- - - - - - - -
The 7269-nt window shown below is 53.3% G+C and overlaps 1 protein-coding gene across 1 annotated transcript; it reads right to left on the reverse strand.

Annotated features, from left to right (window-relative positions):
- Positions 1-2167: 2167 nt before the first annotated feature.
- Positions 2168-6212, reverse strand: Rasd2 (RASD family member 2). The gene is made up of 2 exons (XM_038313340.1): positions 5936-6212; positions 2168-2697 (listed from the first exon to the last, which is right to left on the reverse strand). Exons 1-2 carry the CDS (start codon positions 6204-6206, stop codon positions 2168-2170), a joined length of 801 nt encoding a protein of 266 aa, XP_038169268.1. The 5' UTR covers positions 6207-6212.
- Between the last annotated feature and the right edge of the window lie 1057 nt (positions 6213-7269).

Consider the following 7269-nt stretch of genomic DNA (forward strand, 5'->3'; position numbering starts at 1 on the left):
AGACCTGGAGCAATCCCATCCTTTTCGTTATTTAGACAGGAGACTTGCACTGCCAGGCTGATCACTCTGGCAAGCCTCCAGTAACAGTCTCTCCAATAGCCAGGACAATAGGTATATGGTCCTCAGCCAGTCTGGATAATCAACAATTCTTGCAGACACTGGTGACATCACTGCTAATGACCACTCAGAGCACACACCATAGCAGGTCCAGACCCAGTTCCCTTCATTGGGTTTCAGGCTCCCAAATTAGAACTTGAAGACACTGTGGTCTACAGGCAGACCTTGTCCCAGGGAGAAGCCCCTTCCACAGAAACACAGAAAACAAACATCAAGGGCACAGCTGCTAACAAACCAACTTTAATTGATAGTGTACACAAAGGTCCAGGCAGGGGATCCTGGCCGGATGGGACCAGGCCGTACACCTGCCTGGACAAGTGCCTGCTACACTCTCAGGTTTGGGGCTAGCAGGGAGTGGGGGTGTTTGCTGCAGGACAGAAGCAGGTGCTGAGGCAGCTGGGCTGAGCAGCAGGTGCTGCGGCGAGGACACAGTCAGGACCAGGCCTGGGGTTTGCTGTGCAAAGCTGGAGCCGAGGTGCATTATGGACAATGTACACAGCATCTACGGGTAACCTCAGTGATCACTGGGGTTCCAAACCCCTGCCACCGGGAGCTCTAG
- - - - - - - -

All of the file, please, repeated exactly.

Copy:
The 7269-nt window shown below is 53.3% G+C and overlaps 1 protein-coding gene across 1 annotated transcript; it reads right to left on the reverse strand.

Annotated features, from left to right (window-relative positions):
- Positions 1-2167: 2167 nt before the first annotated feature.
- Positions 2168-6212, reverse strand: Rasd2 (RASD family member 2). The gene is made up of 2 exons (XM_038313340.1): positions 5936-6212; positions 2168-2697 (listed from the first exon to the last, which is right to left on the reverse strand). Exons 1-2 carry the CDS (start codon positions 6204-6206, stop codon positions 2168-2170), a joined length of 801 nt encoding a protein of 266 aa, XP_038169268.1. The 5' UTR covers positions 6207-6212.
- Between the last annotated feature and the right edge of the window lie 1057 nt (positions 6213-7269).

Consider the following 7269-nt stretch of genomic DNA (forward strand, 5'->3'; position numbering starts at 1 on the left):
AGACCTGGAGCAATCCCATCCTTTTCGTTATTTAGACAGGAGACTTGCACTGCCAGGCTGATCACTCTGGCAAGCCTCCAGTAACAGTCTCTCCAATAGCCAGGACAATAGGTATATGGTCCTCAGCCAGTCTGGATAATCAACAATTCTTGCAGACACTGGTGACATCACTGCTAATGACCACTCAGAGCACACACCATAGCAGGTCCAGACCCAGTTCCCTTCATTGGGTTTCAGGCTCCCAAATTAGAACTTGAAGACACTGTGGTCTACAGGCAGACCTTGTCCCAGGGAGAAGCCCCTTCCACAGAAACACAGAAAACAAACATCAAGGGCACAGCTGCTAACAAACCAACTTTAATTGATAGTGTACACAAAGGTCCAGGCAGGGGATCCTGGCCGGATGGGACCAGGCCGTACACCTGCCTGGACAAGTGCCTGCTACACTCTCAGGTTTGGGGCTAGCAGGGAGTGGGGGTGTTTGCTGCAGGACAGAAGCAGGTGCTGAGGCAGCTGGGCTGAGCAGCAGGTGCTGCGGCGAGGACACAGTCAGGACCAGGCCTGGGGTTTGCTGTGCAAAGCTGGAGCCGAGGTGCATTATGGACAATGTACACAGCATCTACGGGTAACCTCAGTGATCACTGGGGTTCCAAACCCCTGCCACCGGGAGCTCTAG